I have been collecting recipes since I was in high school. Over the years, I continued to tear pages from women magazines, loot recipe cards from the supermarkets and purchase cookbooks.

Folders of tear sheets, cook books in both hard covers and paper backs versions, and recipe cards filled one whole cupboard.  My culinary library even includes my mother’s personal handwritten notes from cooking classes she attended when I was very little.

A few years ago, I decided to digitize these folders of recipe tear sheets, as part  my personal paper-free movement. That was when I realized that even if I were to cook one recipe every day for the rest of my life, I was never going to cover the entire stash.

Culinary irony

Despite my library of recipes and cookbooks, I don’t cook well. I get by following recipes, occasionally.

It is clear that the volume of my recipe stash does not guarantee my cooking skill.

Delicious hoards

Collecting recipes makes me happy.

I harbored hopes of savoring delicious meals and hosting great dinner parties. Bringing home pieces of culinary wisdom from my vacations were just another way to extend fond travel experience.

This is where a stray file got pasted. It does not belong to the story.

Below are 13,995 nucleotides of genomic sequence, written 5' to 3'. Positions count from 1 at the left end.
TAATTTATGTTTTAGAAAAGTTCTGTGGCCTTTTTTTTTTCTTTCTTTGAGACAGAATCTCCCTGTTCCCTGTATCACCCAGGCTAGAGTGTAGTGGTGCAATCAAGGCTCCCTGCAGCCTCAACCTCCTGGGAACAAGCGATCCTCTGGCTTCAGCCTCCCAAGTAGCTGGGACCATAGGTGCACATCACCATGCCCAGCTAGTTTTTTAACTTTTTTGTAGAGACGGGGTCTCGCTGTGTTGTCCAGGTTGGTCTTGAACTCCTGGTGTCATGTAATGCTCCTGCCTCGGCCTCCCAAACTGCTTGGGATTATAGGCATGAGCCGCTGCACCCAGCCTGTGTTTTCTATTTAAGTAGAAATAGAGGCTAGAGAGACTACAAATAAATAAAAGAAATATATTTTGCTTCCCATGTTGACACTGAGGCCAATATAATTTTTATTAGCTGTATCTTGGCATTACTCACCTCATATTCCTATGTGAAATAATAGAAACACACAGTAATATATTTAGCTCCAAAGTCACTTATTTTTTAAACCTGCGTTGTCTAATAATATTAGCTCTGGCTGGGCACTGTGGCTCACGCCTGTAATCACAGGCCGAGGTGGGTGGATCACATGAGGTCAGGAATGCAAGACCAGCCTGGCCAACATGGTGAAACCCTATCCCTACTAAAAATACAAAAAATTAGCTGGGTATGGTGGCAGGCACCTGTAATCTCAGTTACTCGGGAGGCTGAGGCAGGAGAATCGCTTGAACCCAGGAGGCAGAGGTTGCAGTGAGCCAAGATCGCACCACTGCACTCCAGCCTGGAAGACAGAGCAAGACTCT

The reality is, I don’t have the time to cook.

Further personal reflection on my behavior reveals a deeper reason behind my recipe-hoarding.

Source of my cravings

Regular home cooked meals were never a big part of my growing-up years. As a widowed parent of four kids, my mother had neither the time nor the energy to cook.

As such, I craved home-cooked meals and family gatherings. Always having home-cooked food at home meant comfort, love and security. Apparently, it was my unmet psychological needs manifesting physically.

Start savoring life

I now initiate family gatherings where I serve up new dishes and there are always pre-cooked food in my fridge. It helps that I am blessed with a helper who simply loves to cook.

Over the last few years, I have stopped collecting things and started living my desired life. Today, I no longer feel the urge to buy cookbooks.

Understanding my unmet psychological needs and addressing them was all I needed to do.

Perhaps that’s just the recipe to live well and be happy.

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